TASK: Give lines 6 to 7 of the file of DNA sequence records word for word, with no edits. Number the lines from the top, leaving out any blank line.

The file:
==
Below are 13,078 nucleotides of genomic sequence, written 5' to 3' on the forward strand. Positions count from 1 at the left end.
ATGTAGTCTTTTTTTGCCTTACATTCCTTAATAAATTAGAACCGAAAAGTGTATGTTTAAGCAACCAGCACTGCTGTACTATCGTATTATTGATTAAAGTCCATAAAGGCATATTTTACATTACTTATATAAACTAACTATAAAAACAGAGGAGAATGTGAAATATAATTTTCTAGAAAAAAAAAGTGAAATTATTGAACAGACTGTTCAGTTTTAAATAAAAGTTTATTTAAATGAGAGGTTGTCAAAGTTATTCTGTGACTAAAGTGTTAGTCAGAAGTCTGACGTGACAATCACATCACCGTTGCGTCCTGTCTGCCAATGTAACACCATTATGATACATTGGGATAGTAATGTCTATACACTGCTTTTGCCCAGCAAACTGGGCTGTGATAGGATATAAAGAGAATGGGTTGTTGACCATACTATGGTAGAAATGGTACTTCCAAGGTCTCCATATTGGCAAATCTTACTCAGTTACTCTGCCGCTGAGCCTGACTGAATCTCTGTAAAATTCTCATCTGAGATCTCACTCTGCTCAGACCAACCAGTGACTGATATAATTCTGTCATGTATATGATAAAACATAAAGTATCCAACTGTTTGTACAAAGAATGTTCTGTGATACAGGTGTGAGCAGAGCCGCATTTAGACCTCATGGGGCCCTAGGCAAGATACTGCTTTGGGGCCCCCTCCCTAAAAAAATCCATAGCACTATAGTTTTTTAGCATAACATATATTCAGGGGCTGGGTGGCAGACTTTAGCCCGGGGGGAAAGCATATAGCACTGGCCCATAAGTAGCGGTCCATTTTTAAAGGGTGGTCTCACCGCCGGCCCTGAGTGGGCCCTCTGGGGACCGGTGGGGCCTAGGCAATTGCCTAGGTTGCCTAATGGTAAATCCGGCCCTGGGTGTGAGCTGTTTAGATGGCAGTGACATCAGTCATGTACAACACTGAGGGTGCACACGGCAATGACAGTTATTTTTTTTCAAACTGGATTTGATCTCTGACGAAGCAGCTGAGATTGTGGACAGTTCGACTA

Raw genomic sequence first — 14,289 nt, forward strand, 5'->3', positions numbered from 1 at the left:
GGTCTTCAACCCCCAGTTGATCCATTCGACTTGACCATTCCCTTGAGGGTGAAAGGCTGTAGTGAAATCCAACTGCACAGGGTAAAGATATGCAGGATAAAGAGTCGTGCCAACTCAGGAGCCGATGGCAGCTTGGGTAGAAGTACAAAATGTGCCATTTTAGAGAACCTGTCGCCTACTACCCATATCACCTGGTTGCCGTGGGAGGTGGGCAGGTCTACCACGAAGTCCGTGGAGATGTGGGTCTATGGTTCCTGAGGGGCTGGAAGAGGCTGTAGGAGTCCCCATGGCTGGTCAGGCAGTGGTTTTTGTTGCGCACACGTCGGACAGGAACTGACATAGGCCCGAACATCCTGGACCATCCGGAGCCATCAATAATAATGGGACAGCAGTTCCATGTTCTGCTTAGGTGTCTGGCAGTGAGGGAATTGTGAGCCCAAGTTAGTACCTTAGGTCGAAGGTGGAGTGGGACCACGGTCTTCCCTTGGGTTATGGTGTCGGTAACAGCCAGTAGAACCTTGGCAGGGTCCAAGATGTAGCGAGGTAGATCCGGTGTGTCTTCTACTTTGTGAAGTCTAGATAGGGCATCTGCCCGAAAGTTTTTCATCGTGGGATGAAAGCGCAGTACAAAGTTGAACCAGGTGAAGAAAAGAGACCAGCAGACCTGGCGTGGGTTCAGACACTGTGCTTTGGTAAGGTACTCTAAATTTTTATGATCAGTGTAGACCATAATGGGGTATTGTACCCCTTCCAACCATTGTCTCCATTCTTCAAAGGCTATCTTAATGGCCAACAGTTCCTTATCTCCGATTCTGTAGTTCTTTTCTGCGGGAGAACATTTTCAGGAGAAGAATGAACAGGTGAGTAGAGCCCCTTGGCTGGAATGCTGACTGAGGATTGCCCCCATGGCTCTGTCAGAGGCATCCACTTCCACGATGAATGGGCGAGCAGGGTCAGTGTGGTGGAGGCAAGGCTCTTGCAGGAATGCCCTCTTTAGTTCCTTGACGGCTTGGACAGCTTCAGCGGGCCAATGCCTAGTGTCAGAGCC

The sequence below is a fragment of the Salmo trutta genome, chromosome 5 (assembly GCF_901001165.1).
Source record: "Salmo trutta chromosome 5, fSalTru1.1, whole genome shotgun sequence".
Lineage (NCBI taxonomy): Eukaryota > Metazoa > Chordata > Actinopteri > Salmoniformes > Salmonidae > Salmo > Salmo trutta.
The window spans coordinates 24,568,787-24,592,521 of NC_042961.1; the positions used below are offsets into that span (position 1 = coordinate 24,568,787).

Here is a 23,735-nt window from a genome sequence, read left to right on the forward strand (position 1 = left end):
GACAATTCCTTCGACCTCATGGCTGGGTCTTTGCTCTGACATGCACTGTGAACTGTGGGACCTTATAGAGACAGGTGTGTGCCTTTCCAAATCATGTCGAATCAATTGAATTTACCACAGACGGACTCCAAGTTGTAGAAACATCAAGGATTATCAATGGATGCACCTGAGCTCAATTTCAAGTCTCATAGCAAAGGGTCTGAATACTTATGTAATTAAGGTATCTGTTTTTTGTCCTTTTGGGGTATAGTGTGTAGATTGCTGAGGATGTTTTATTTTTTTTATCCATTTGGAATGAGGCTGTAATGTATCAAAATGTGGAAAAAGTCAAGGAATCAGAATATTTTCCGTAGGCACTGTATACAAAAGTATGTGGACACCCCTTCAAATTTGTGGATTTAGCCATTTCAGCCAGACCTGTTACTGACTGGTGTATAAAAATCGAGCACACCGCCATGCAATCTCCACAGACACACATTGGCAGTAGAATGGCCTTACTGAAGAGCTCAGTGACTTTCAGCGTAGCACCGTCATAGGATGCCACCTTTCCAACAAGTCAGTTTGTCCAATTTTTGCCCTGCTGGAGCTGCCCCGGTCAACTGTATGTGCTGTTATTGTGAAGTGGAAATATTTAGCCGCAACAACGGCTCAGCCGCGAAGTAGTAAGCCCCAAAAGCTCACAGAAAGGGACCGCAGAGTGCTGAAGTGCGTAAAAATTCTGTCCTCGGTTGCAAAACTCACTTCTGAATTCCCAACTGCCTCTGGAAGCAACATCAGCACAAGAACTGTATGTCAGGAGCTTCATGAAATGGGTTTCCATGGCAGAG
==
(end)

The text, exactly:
Source record: "Salmo trutta chromosome 5, fSalTru1.1, whole genome shotgun sequence".
Lineage (NCBI taxonomy): Eukaryota > Metazoa > Chordata > Actinopteri > Salmoniformes > Salmonidae > Salmo > Salmo trutta.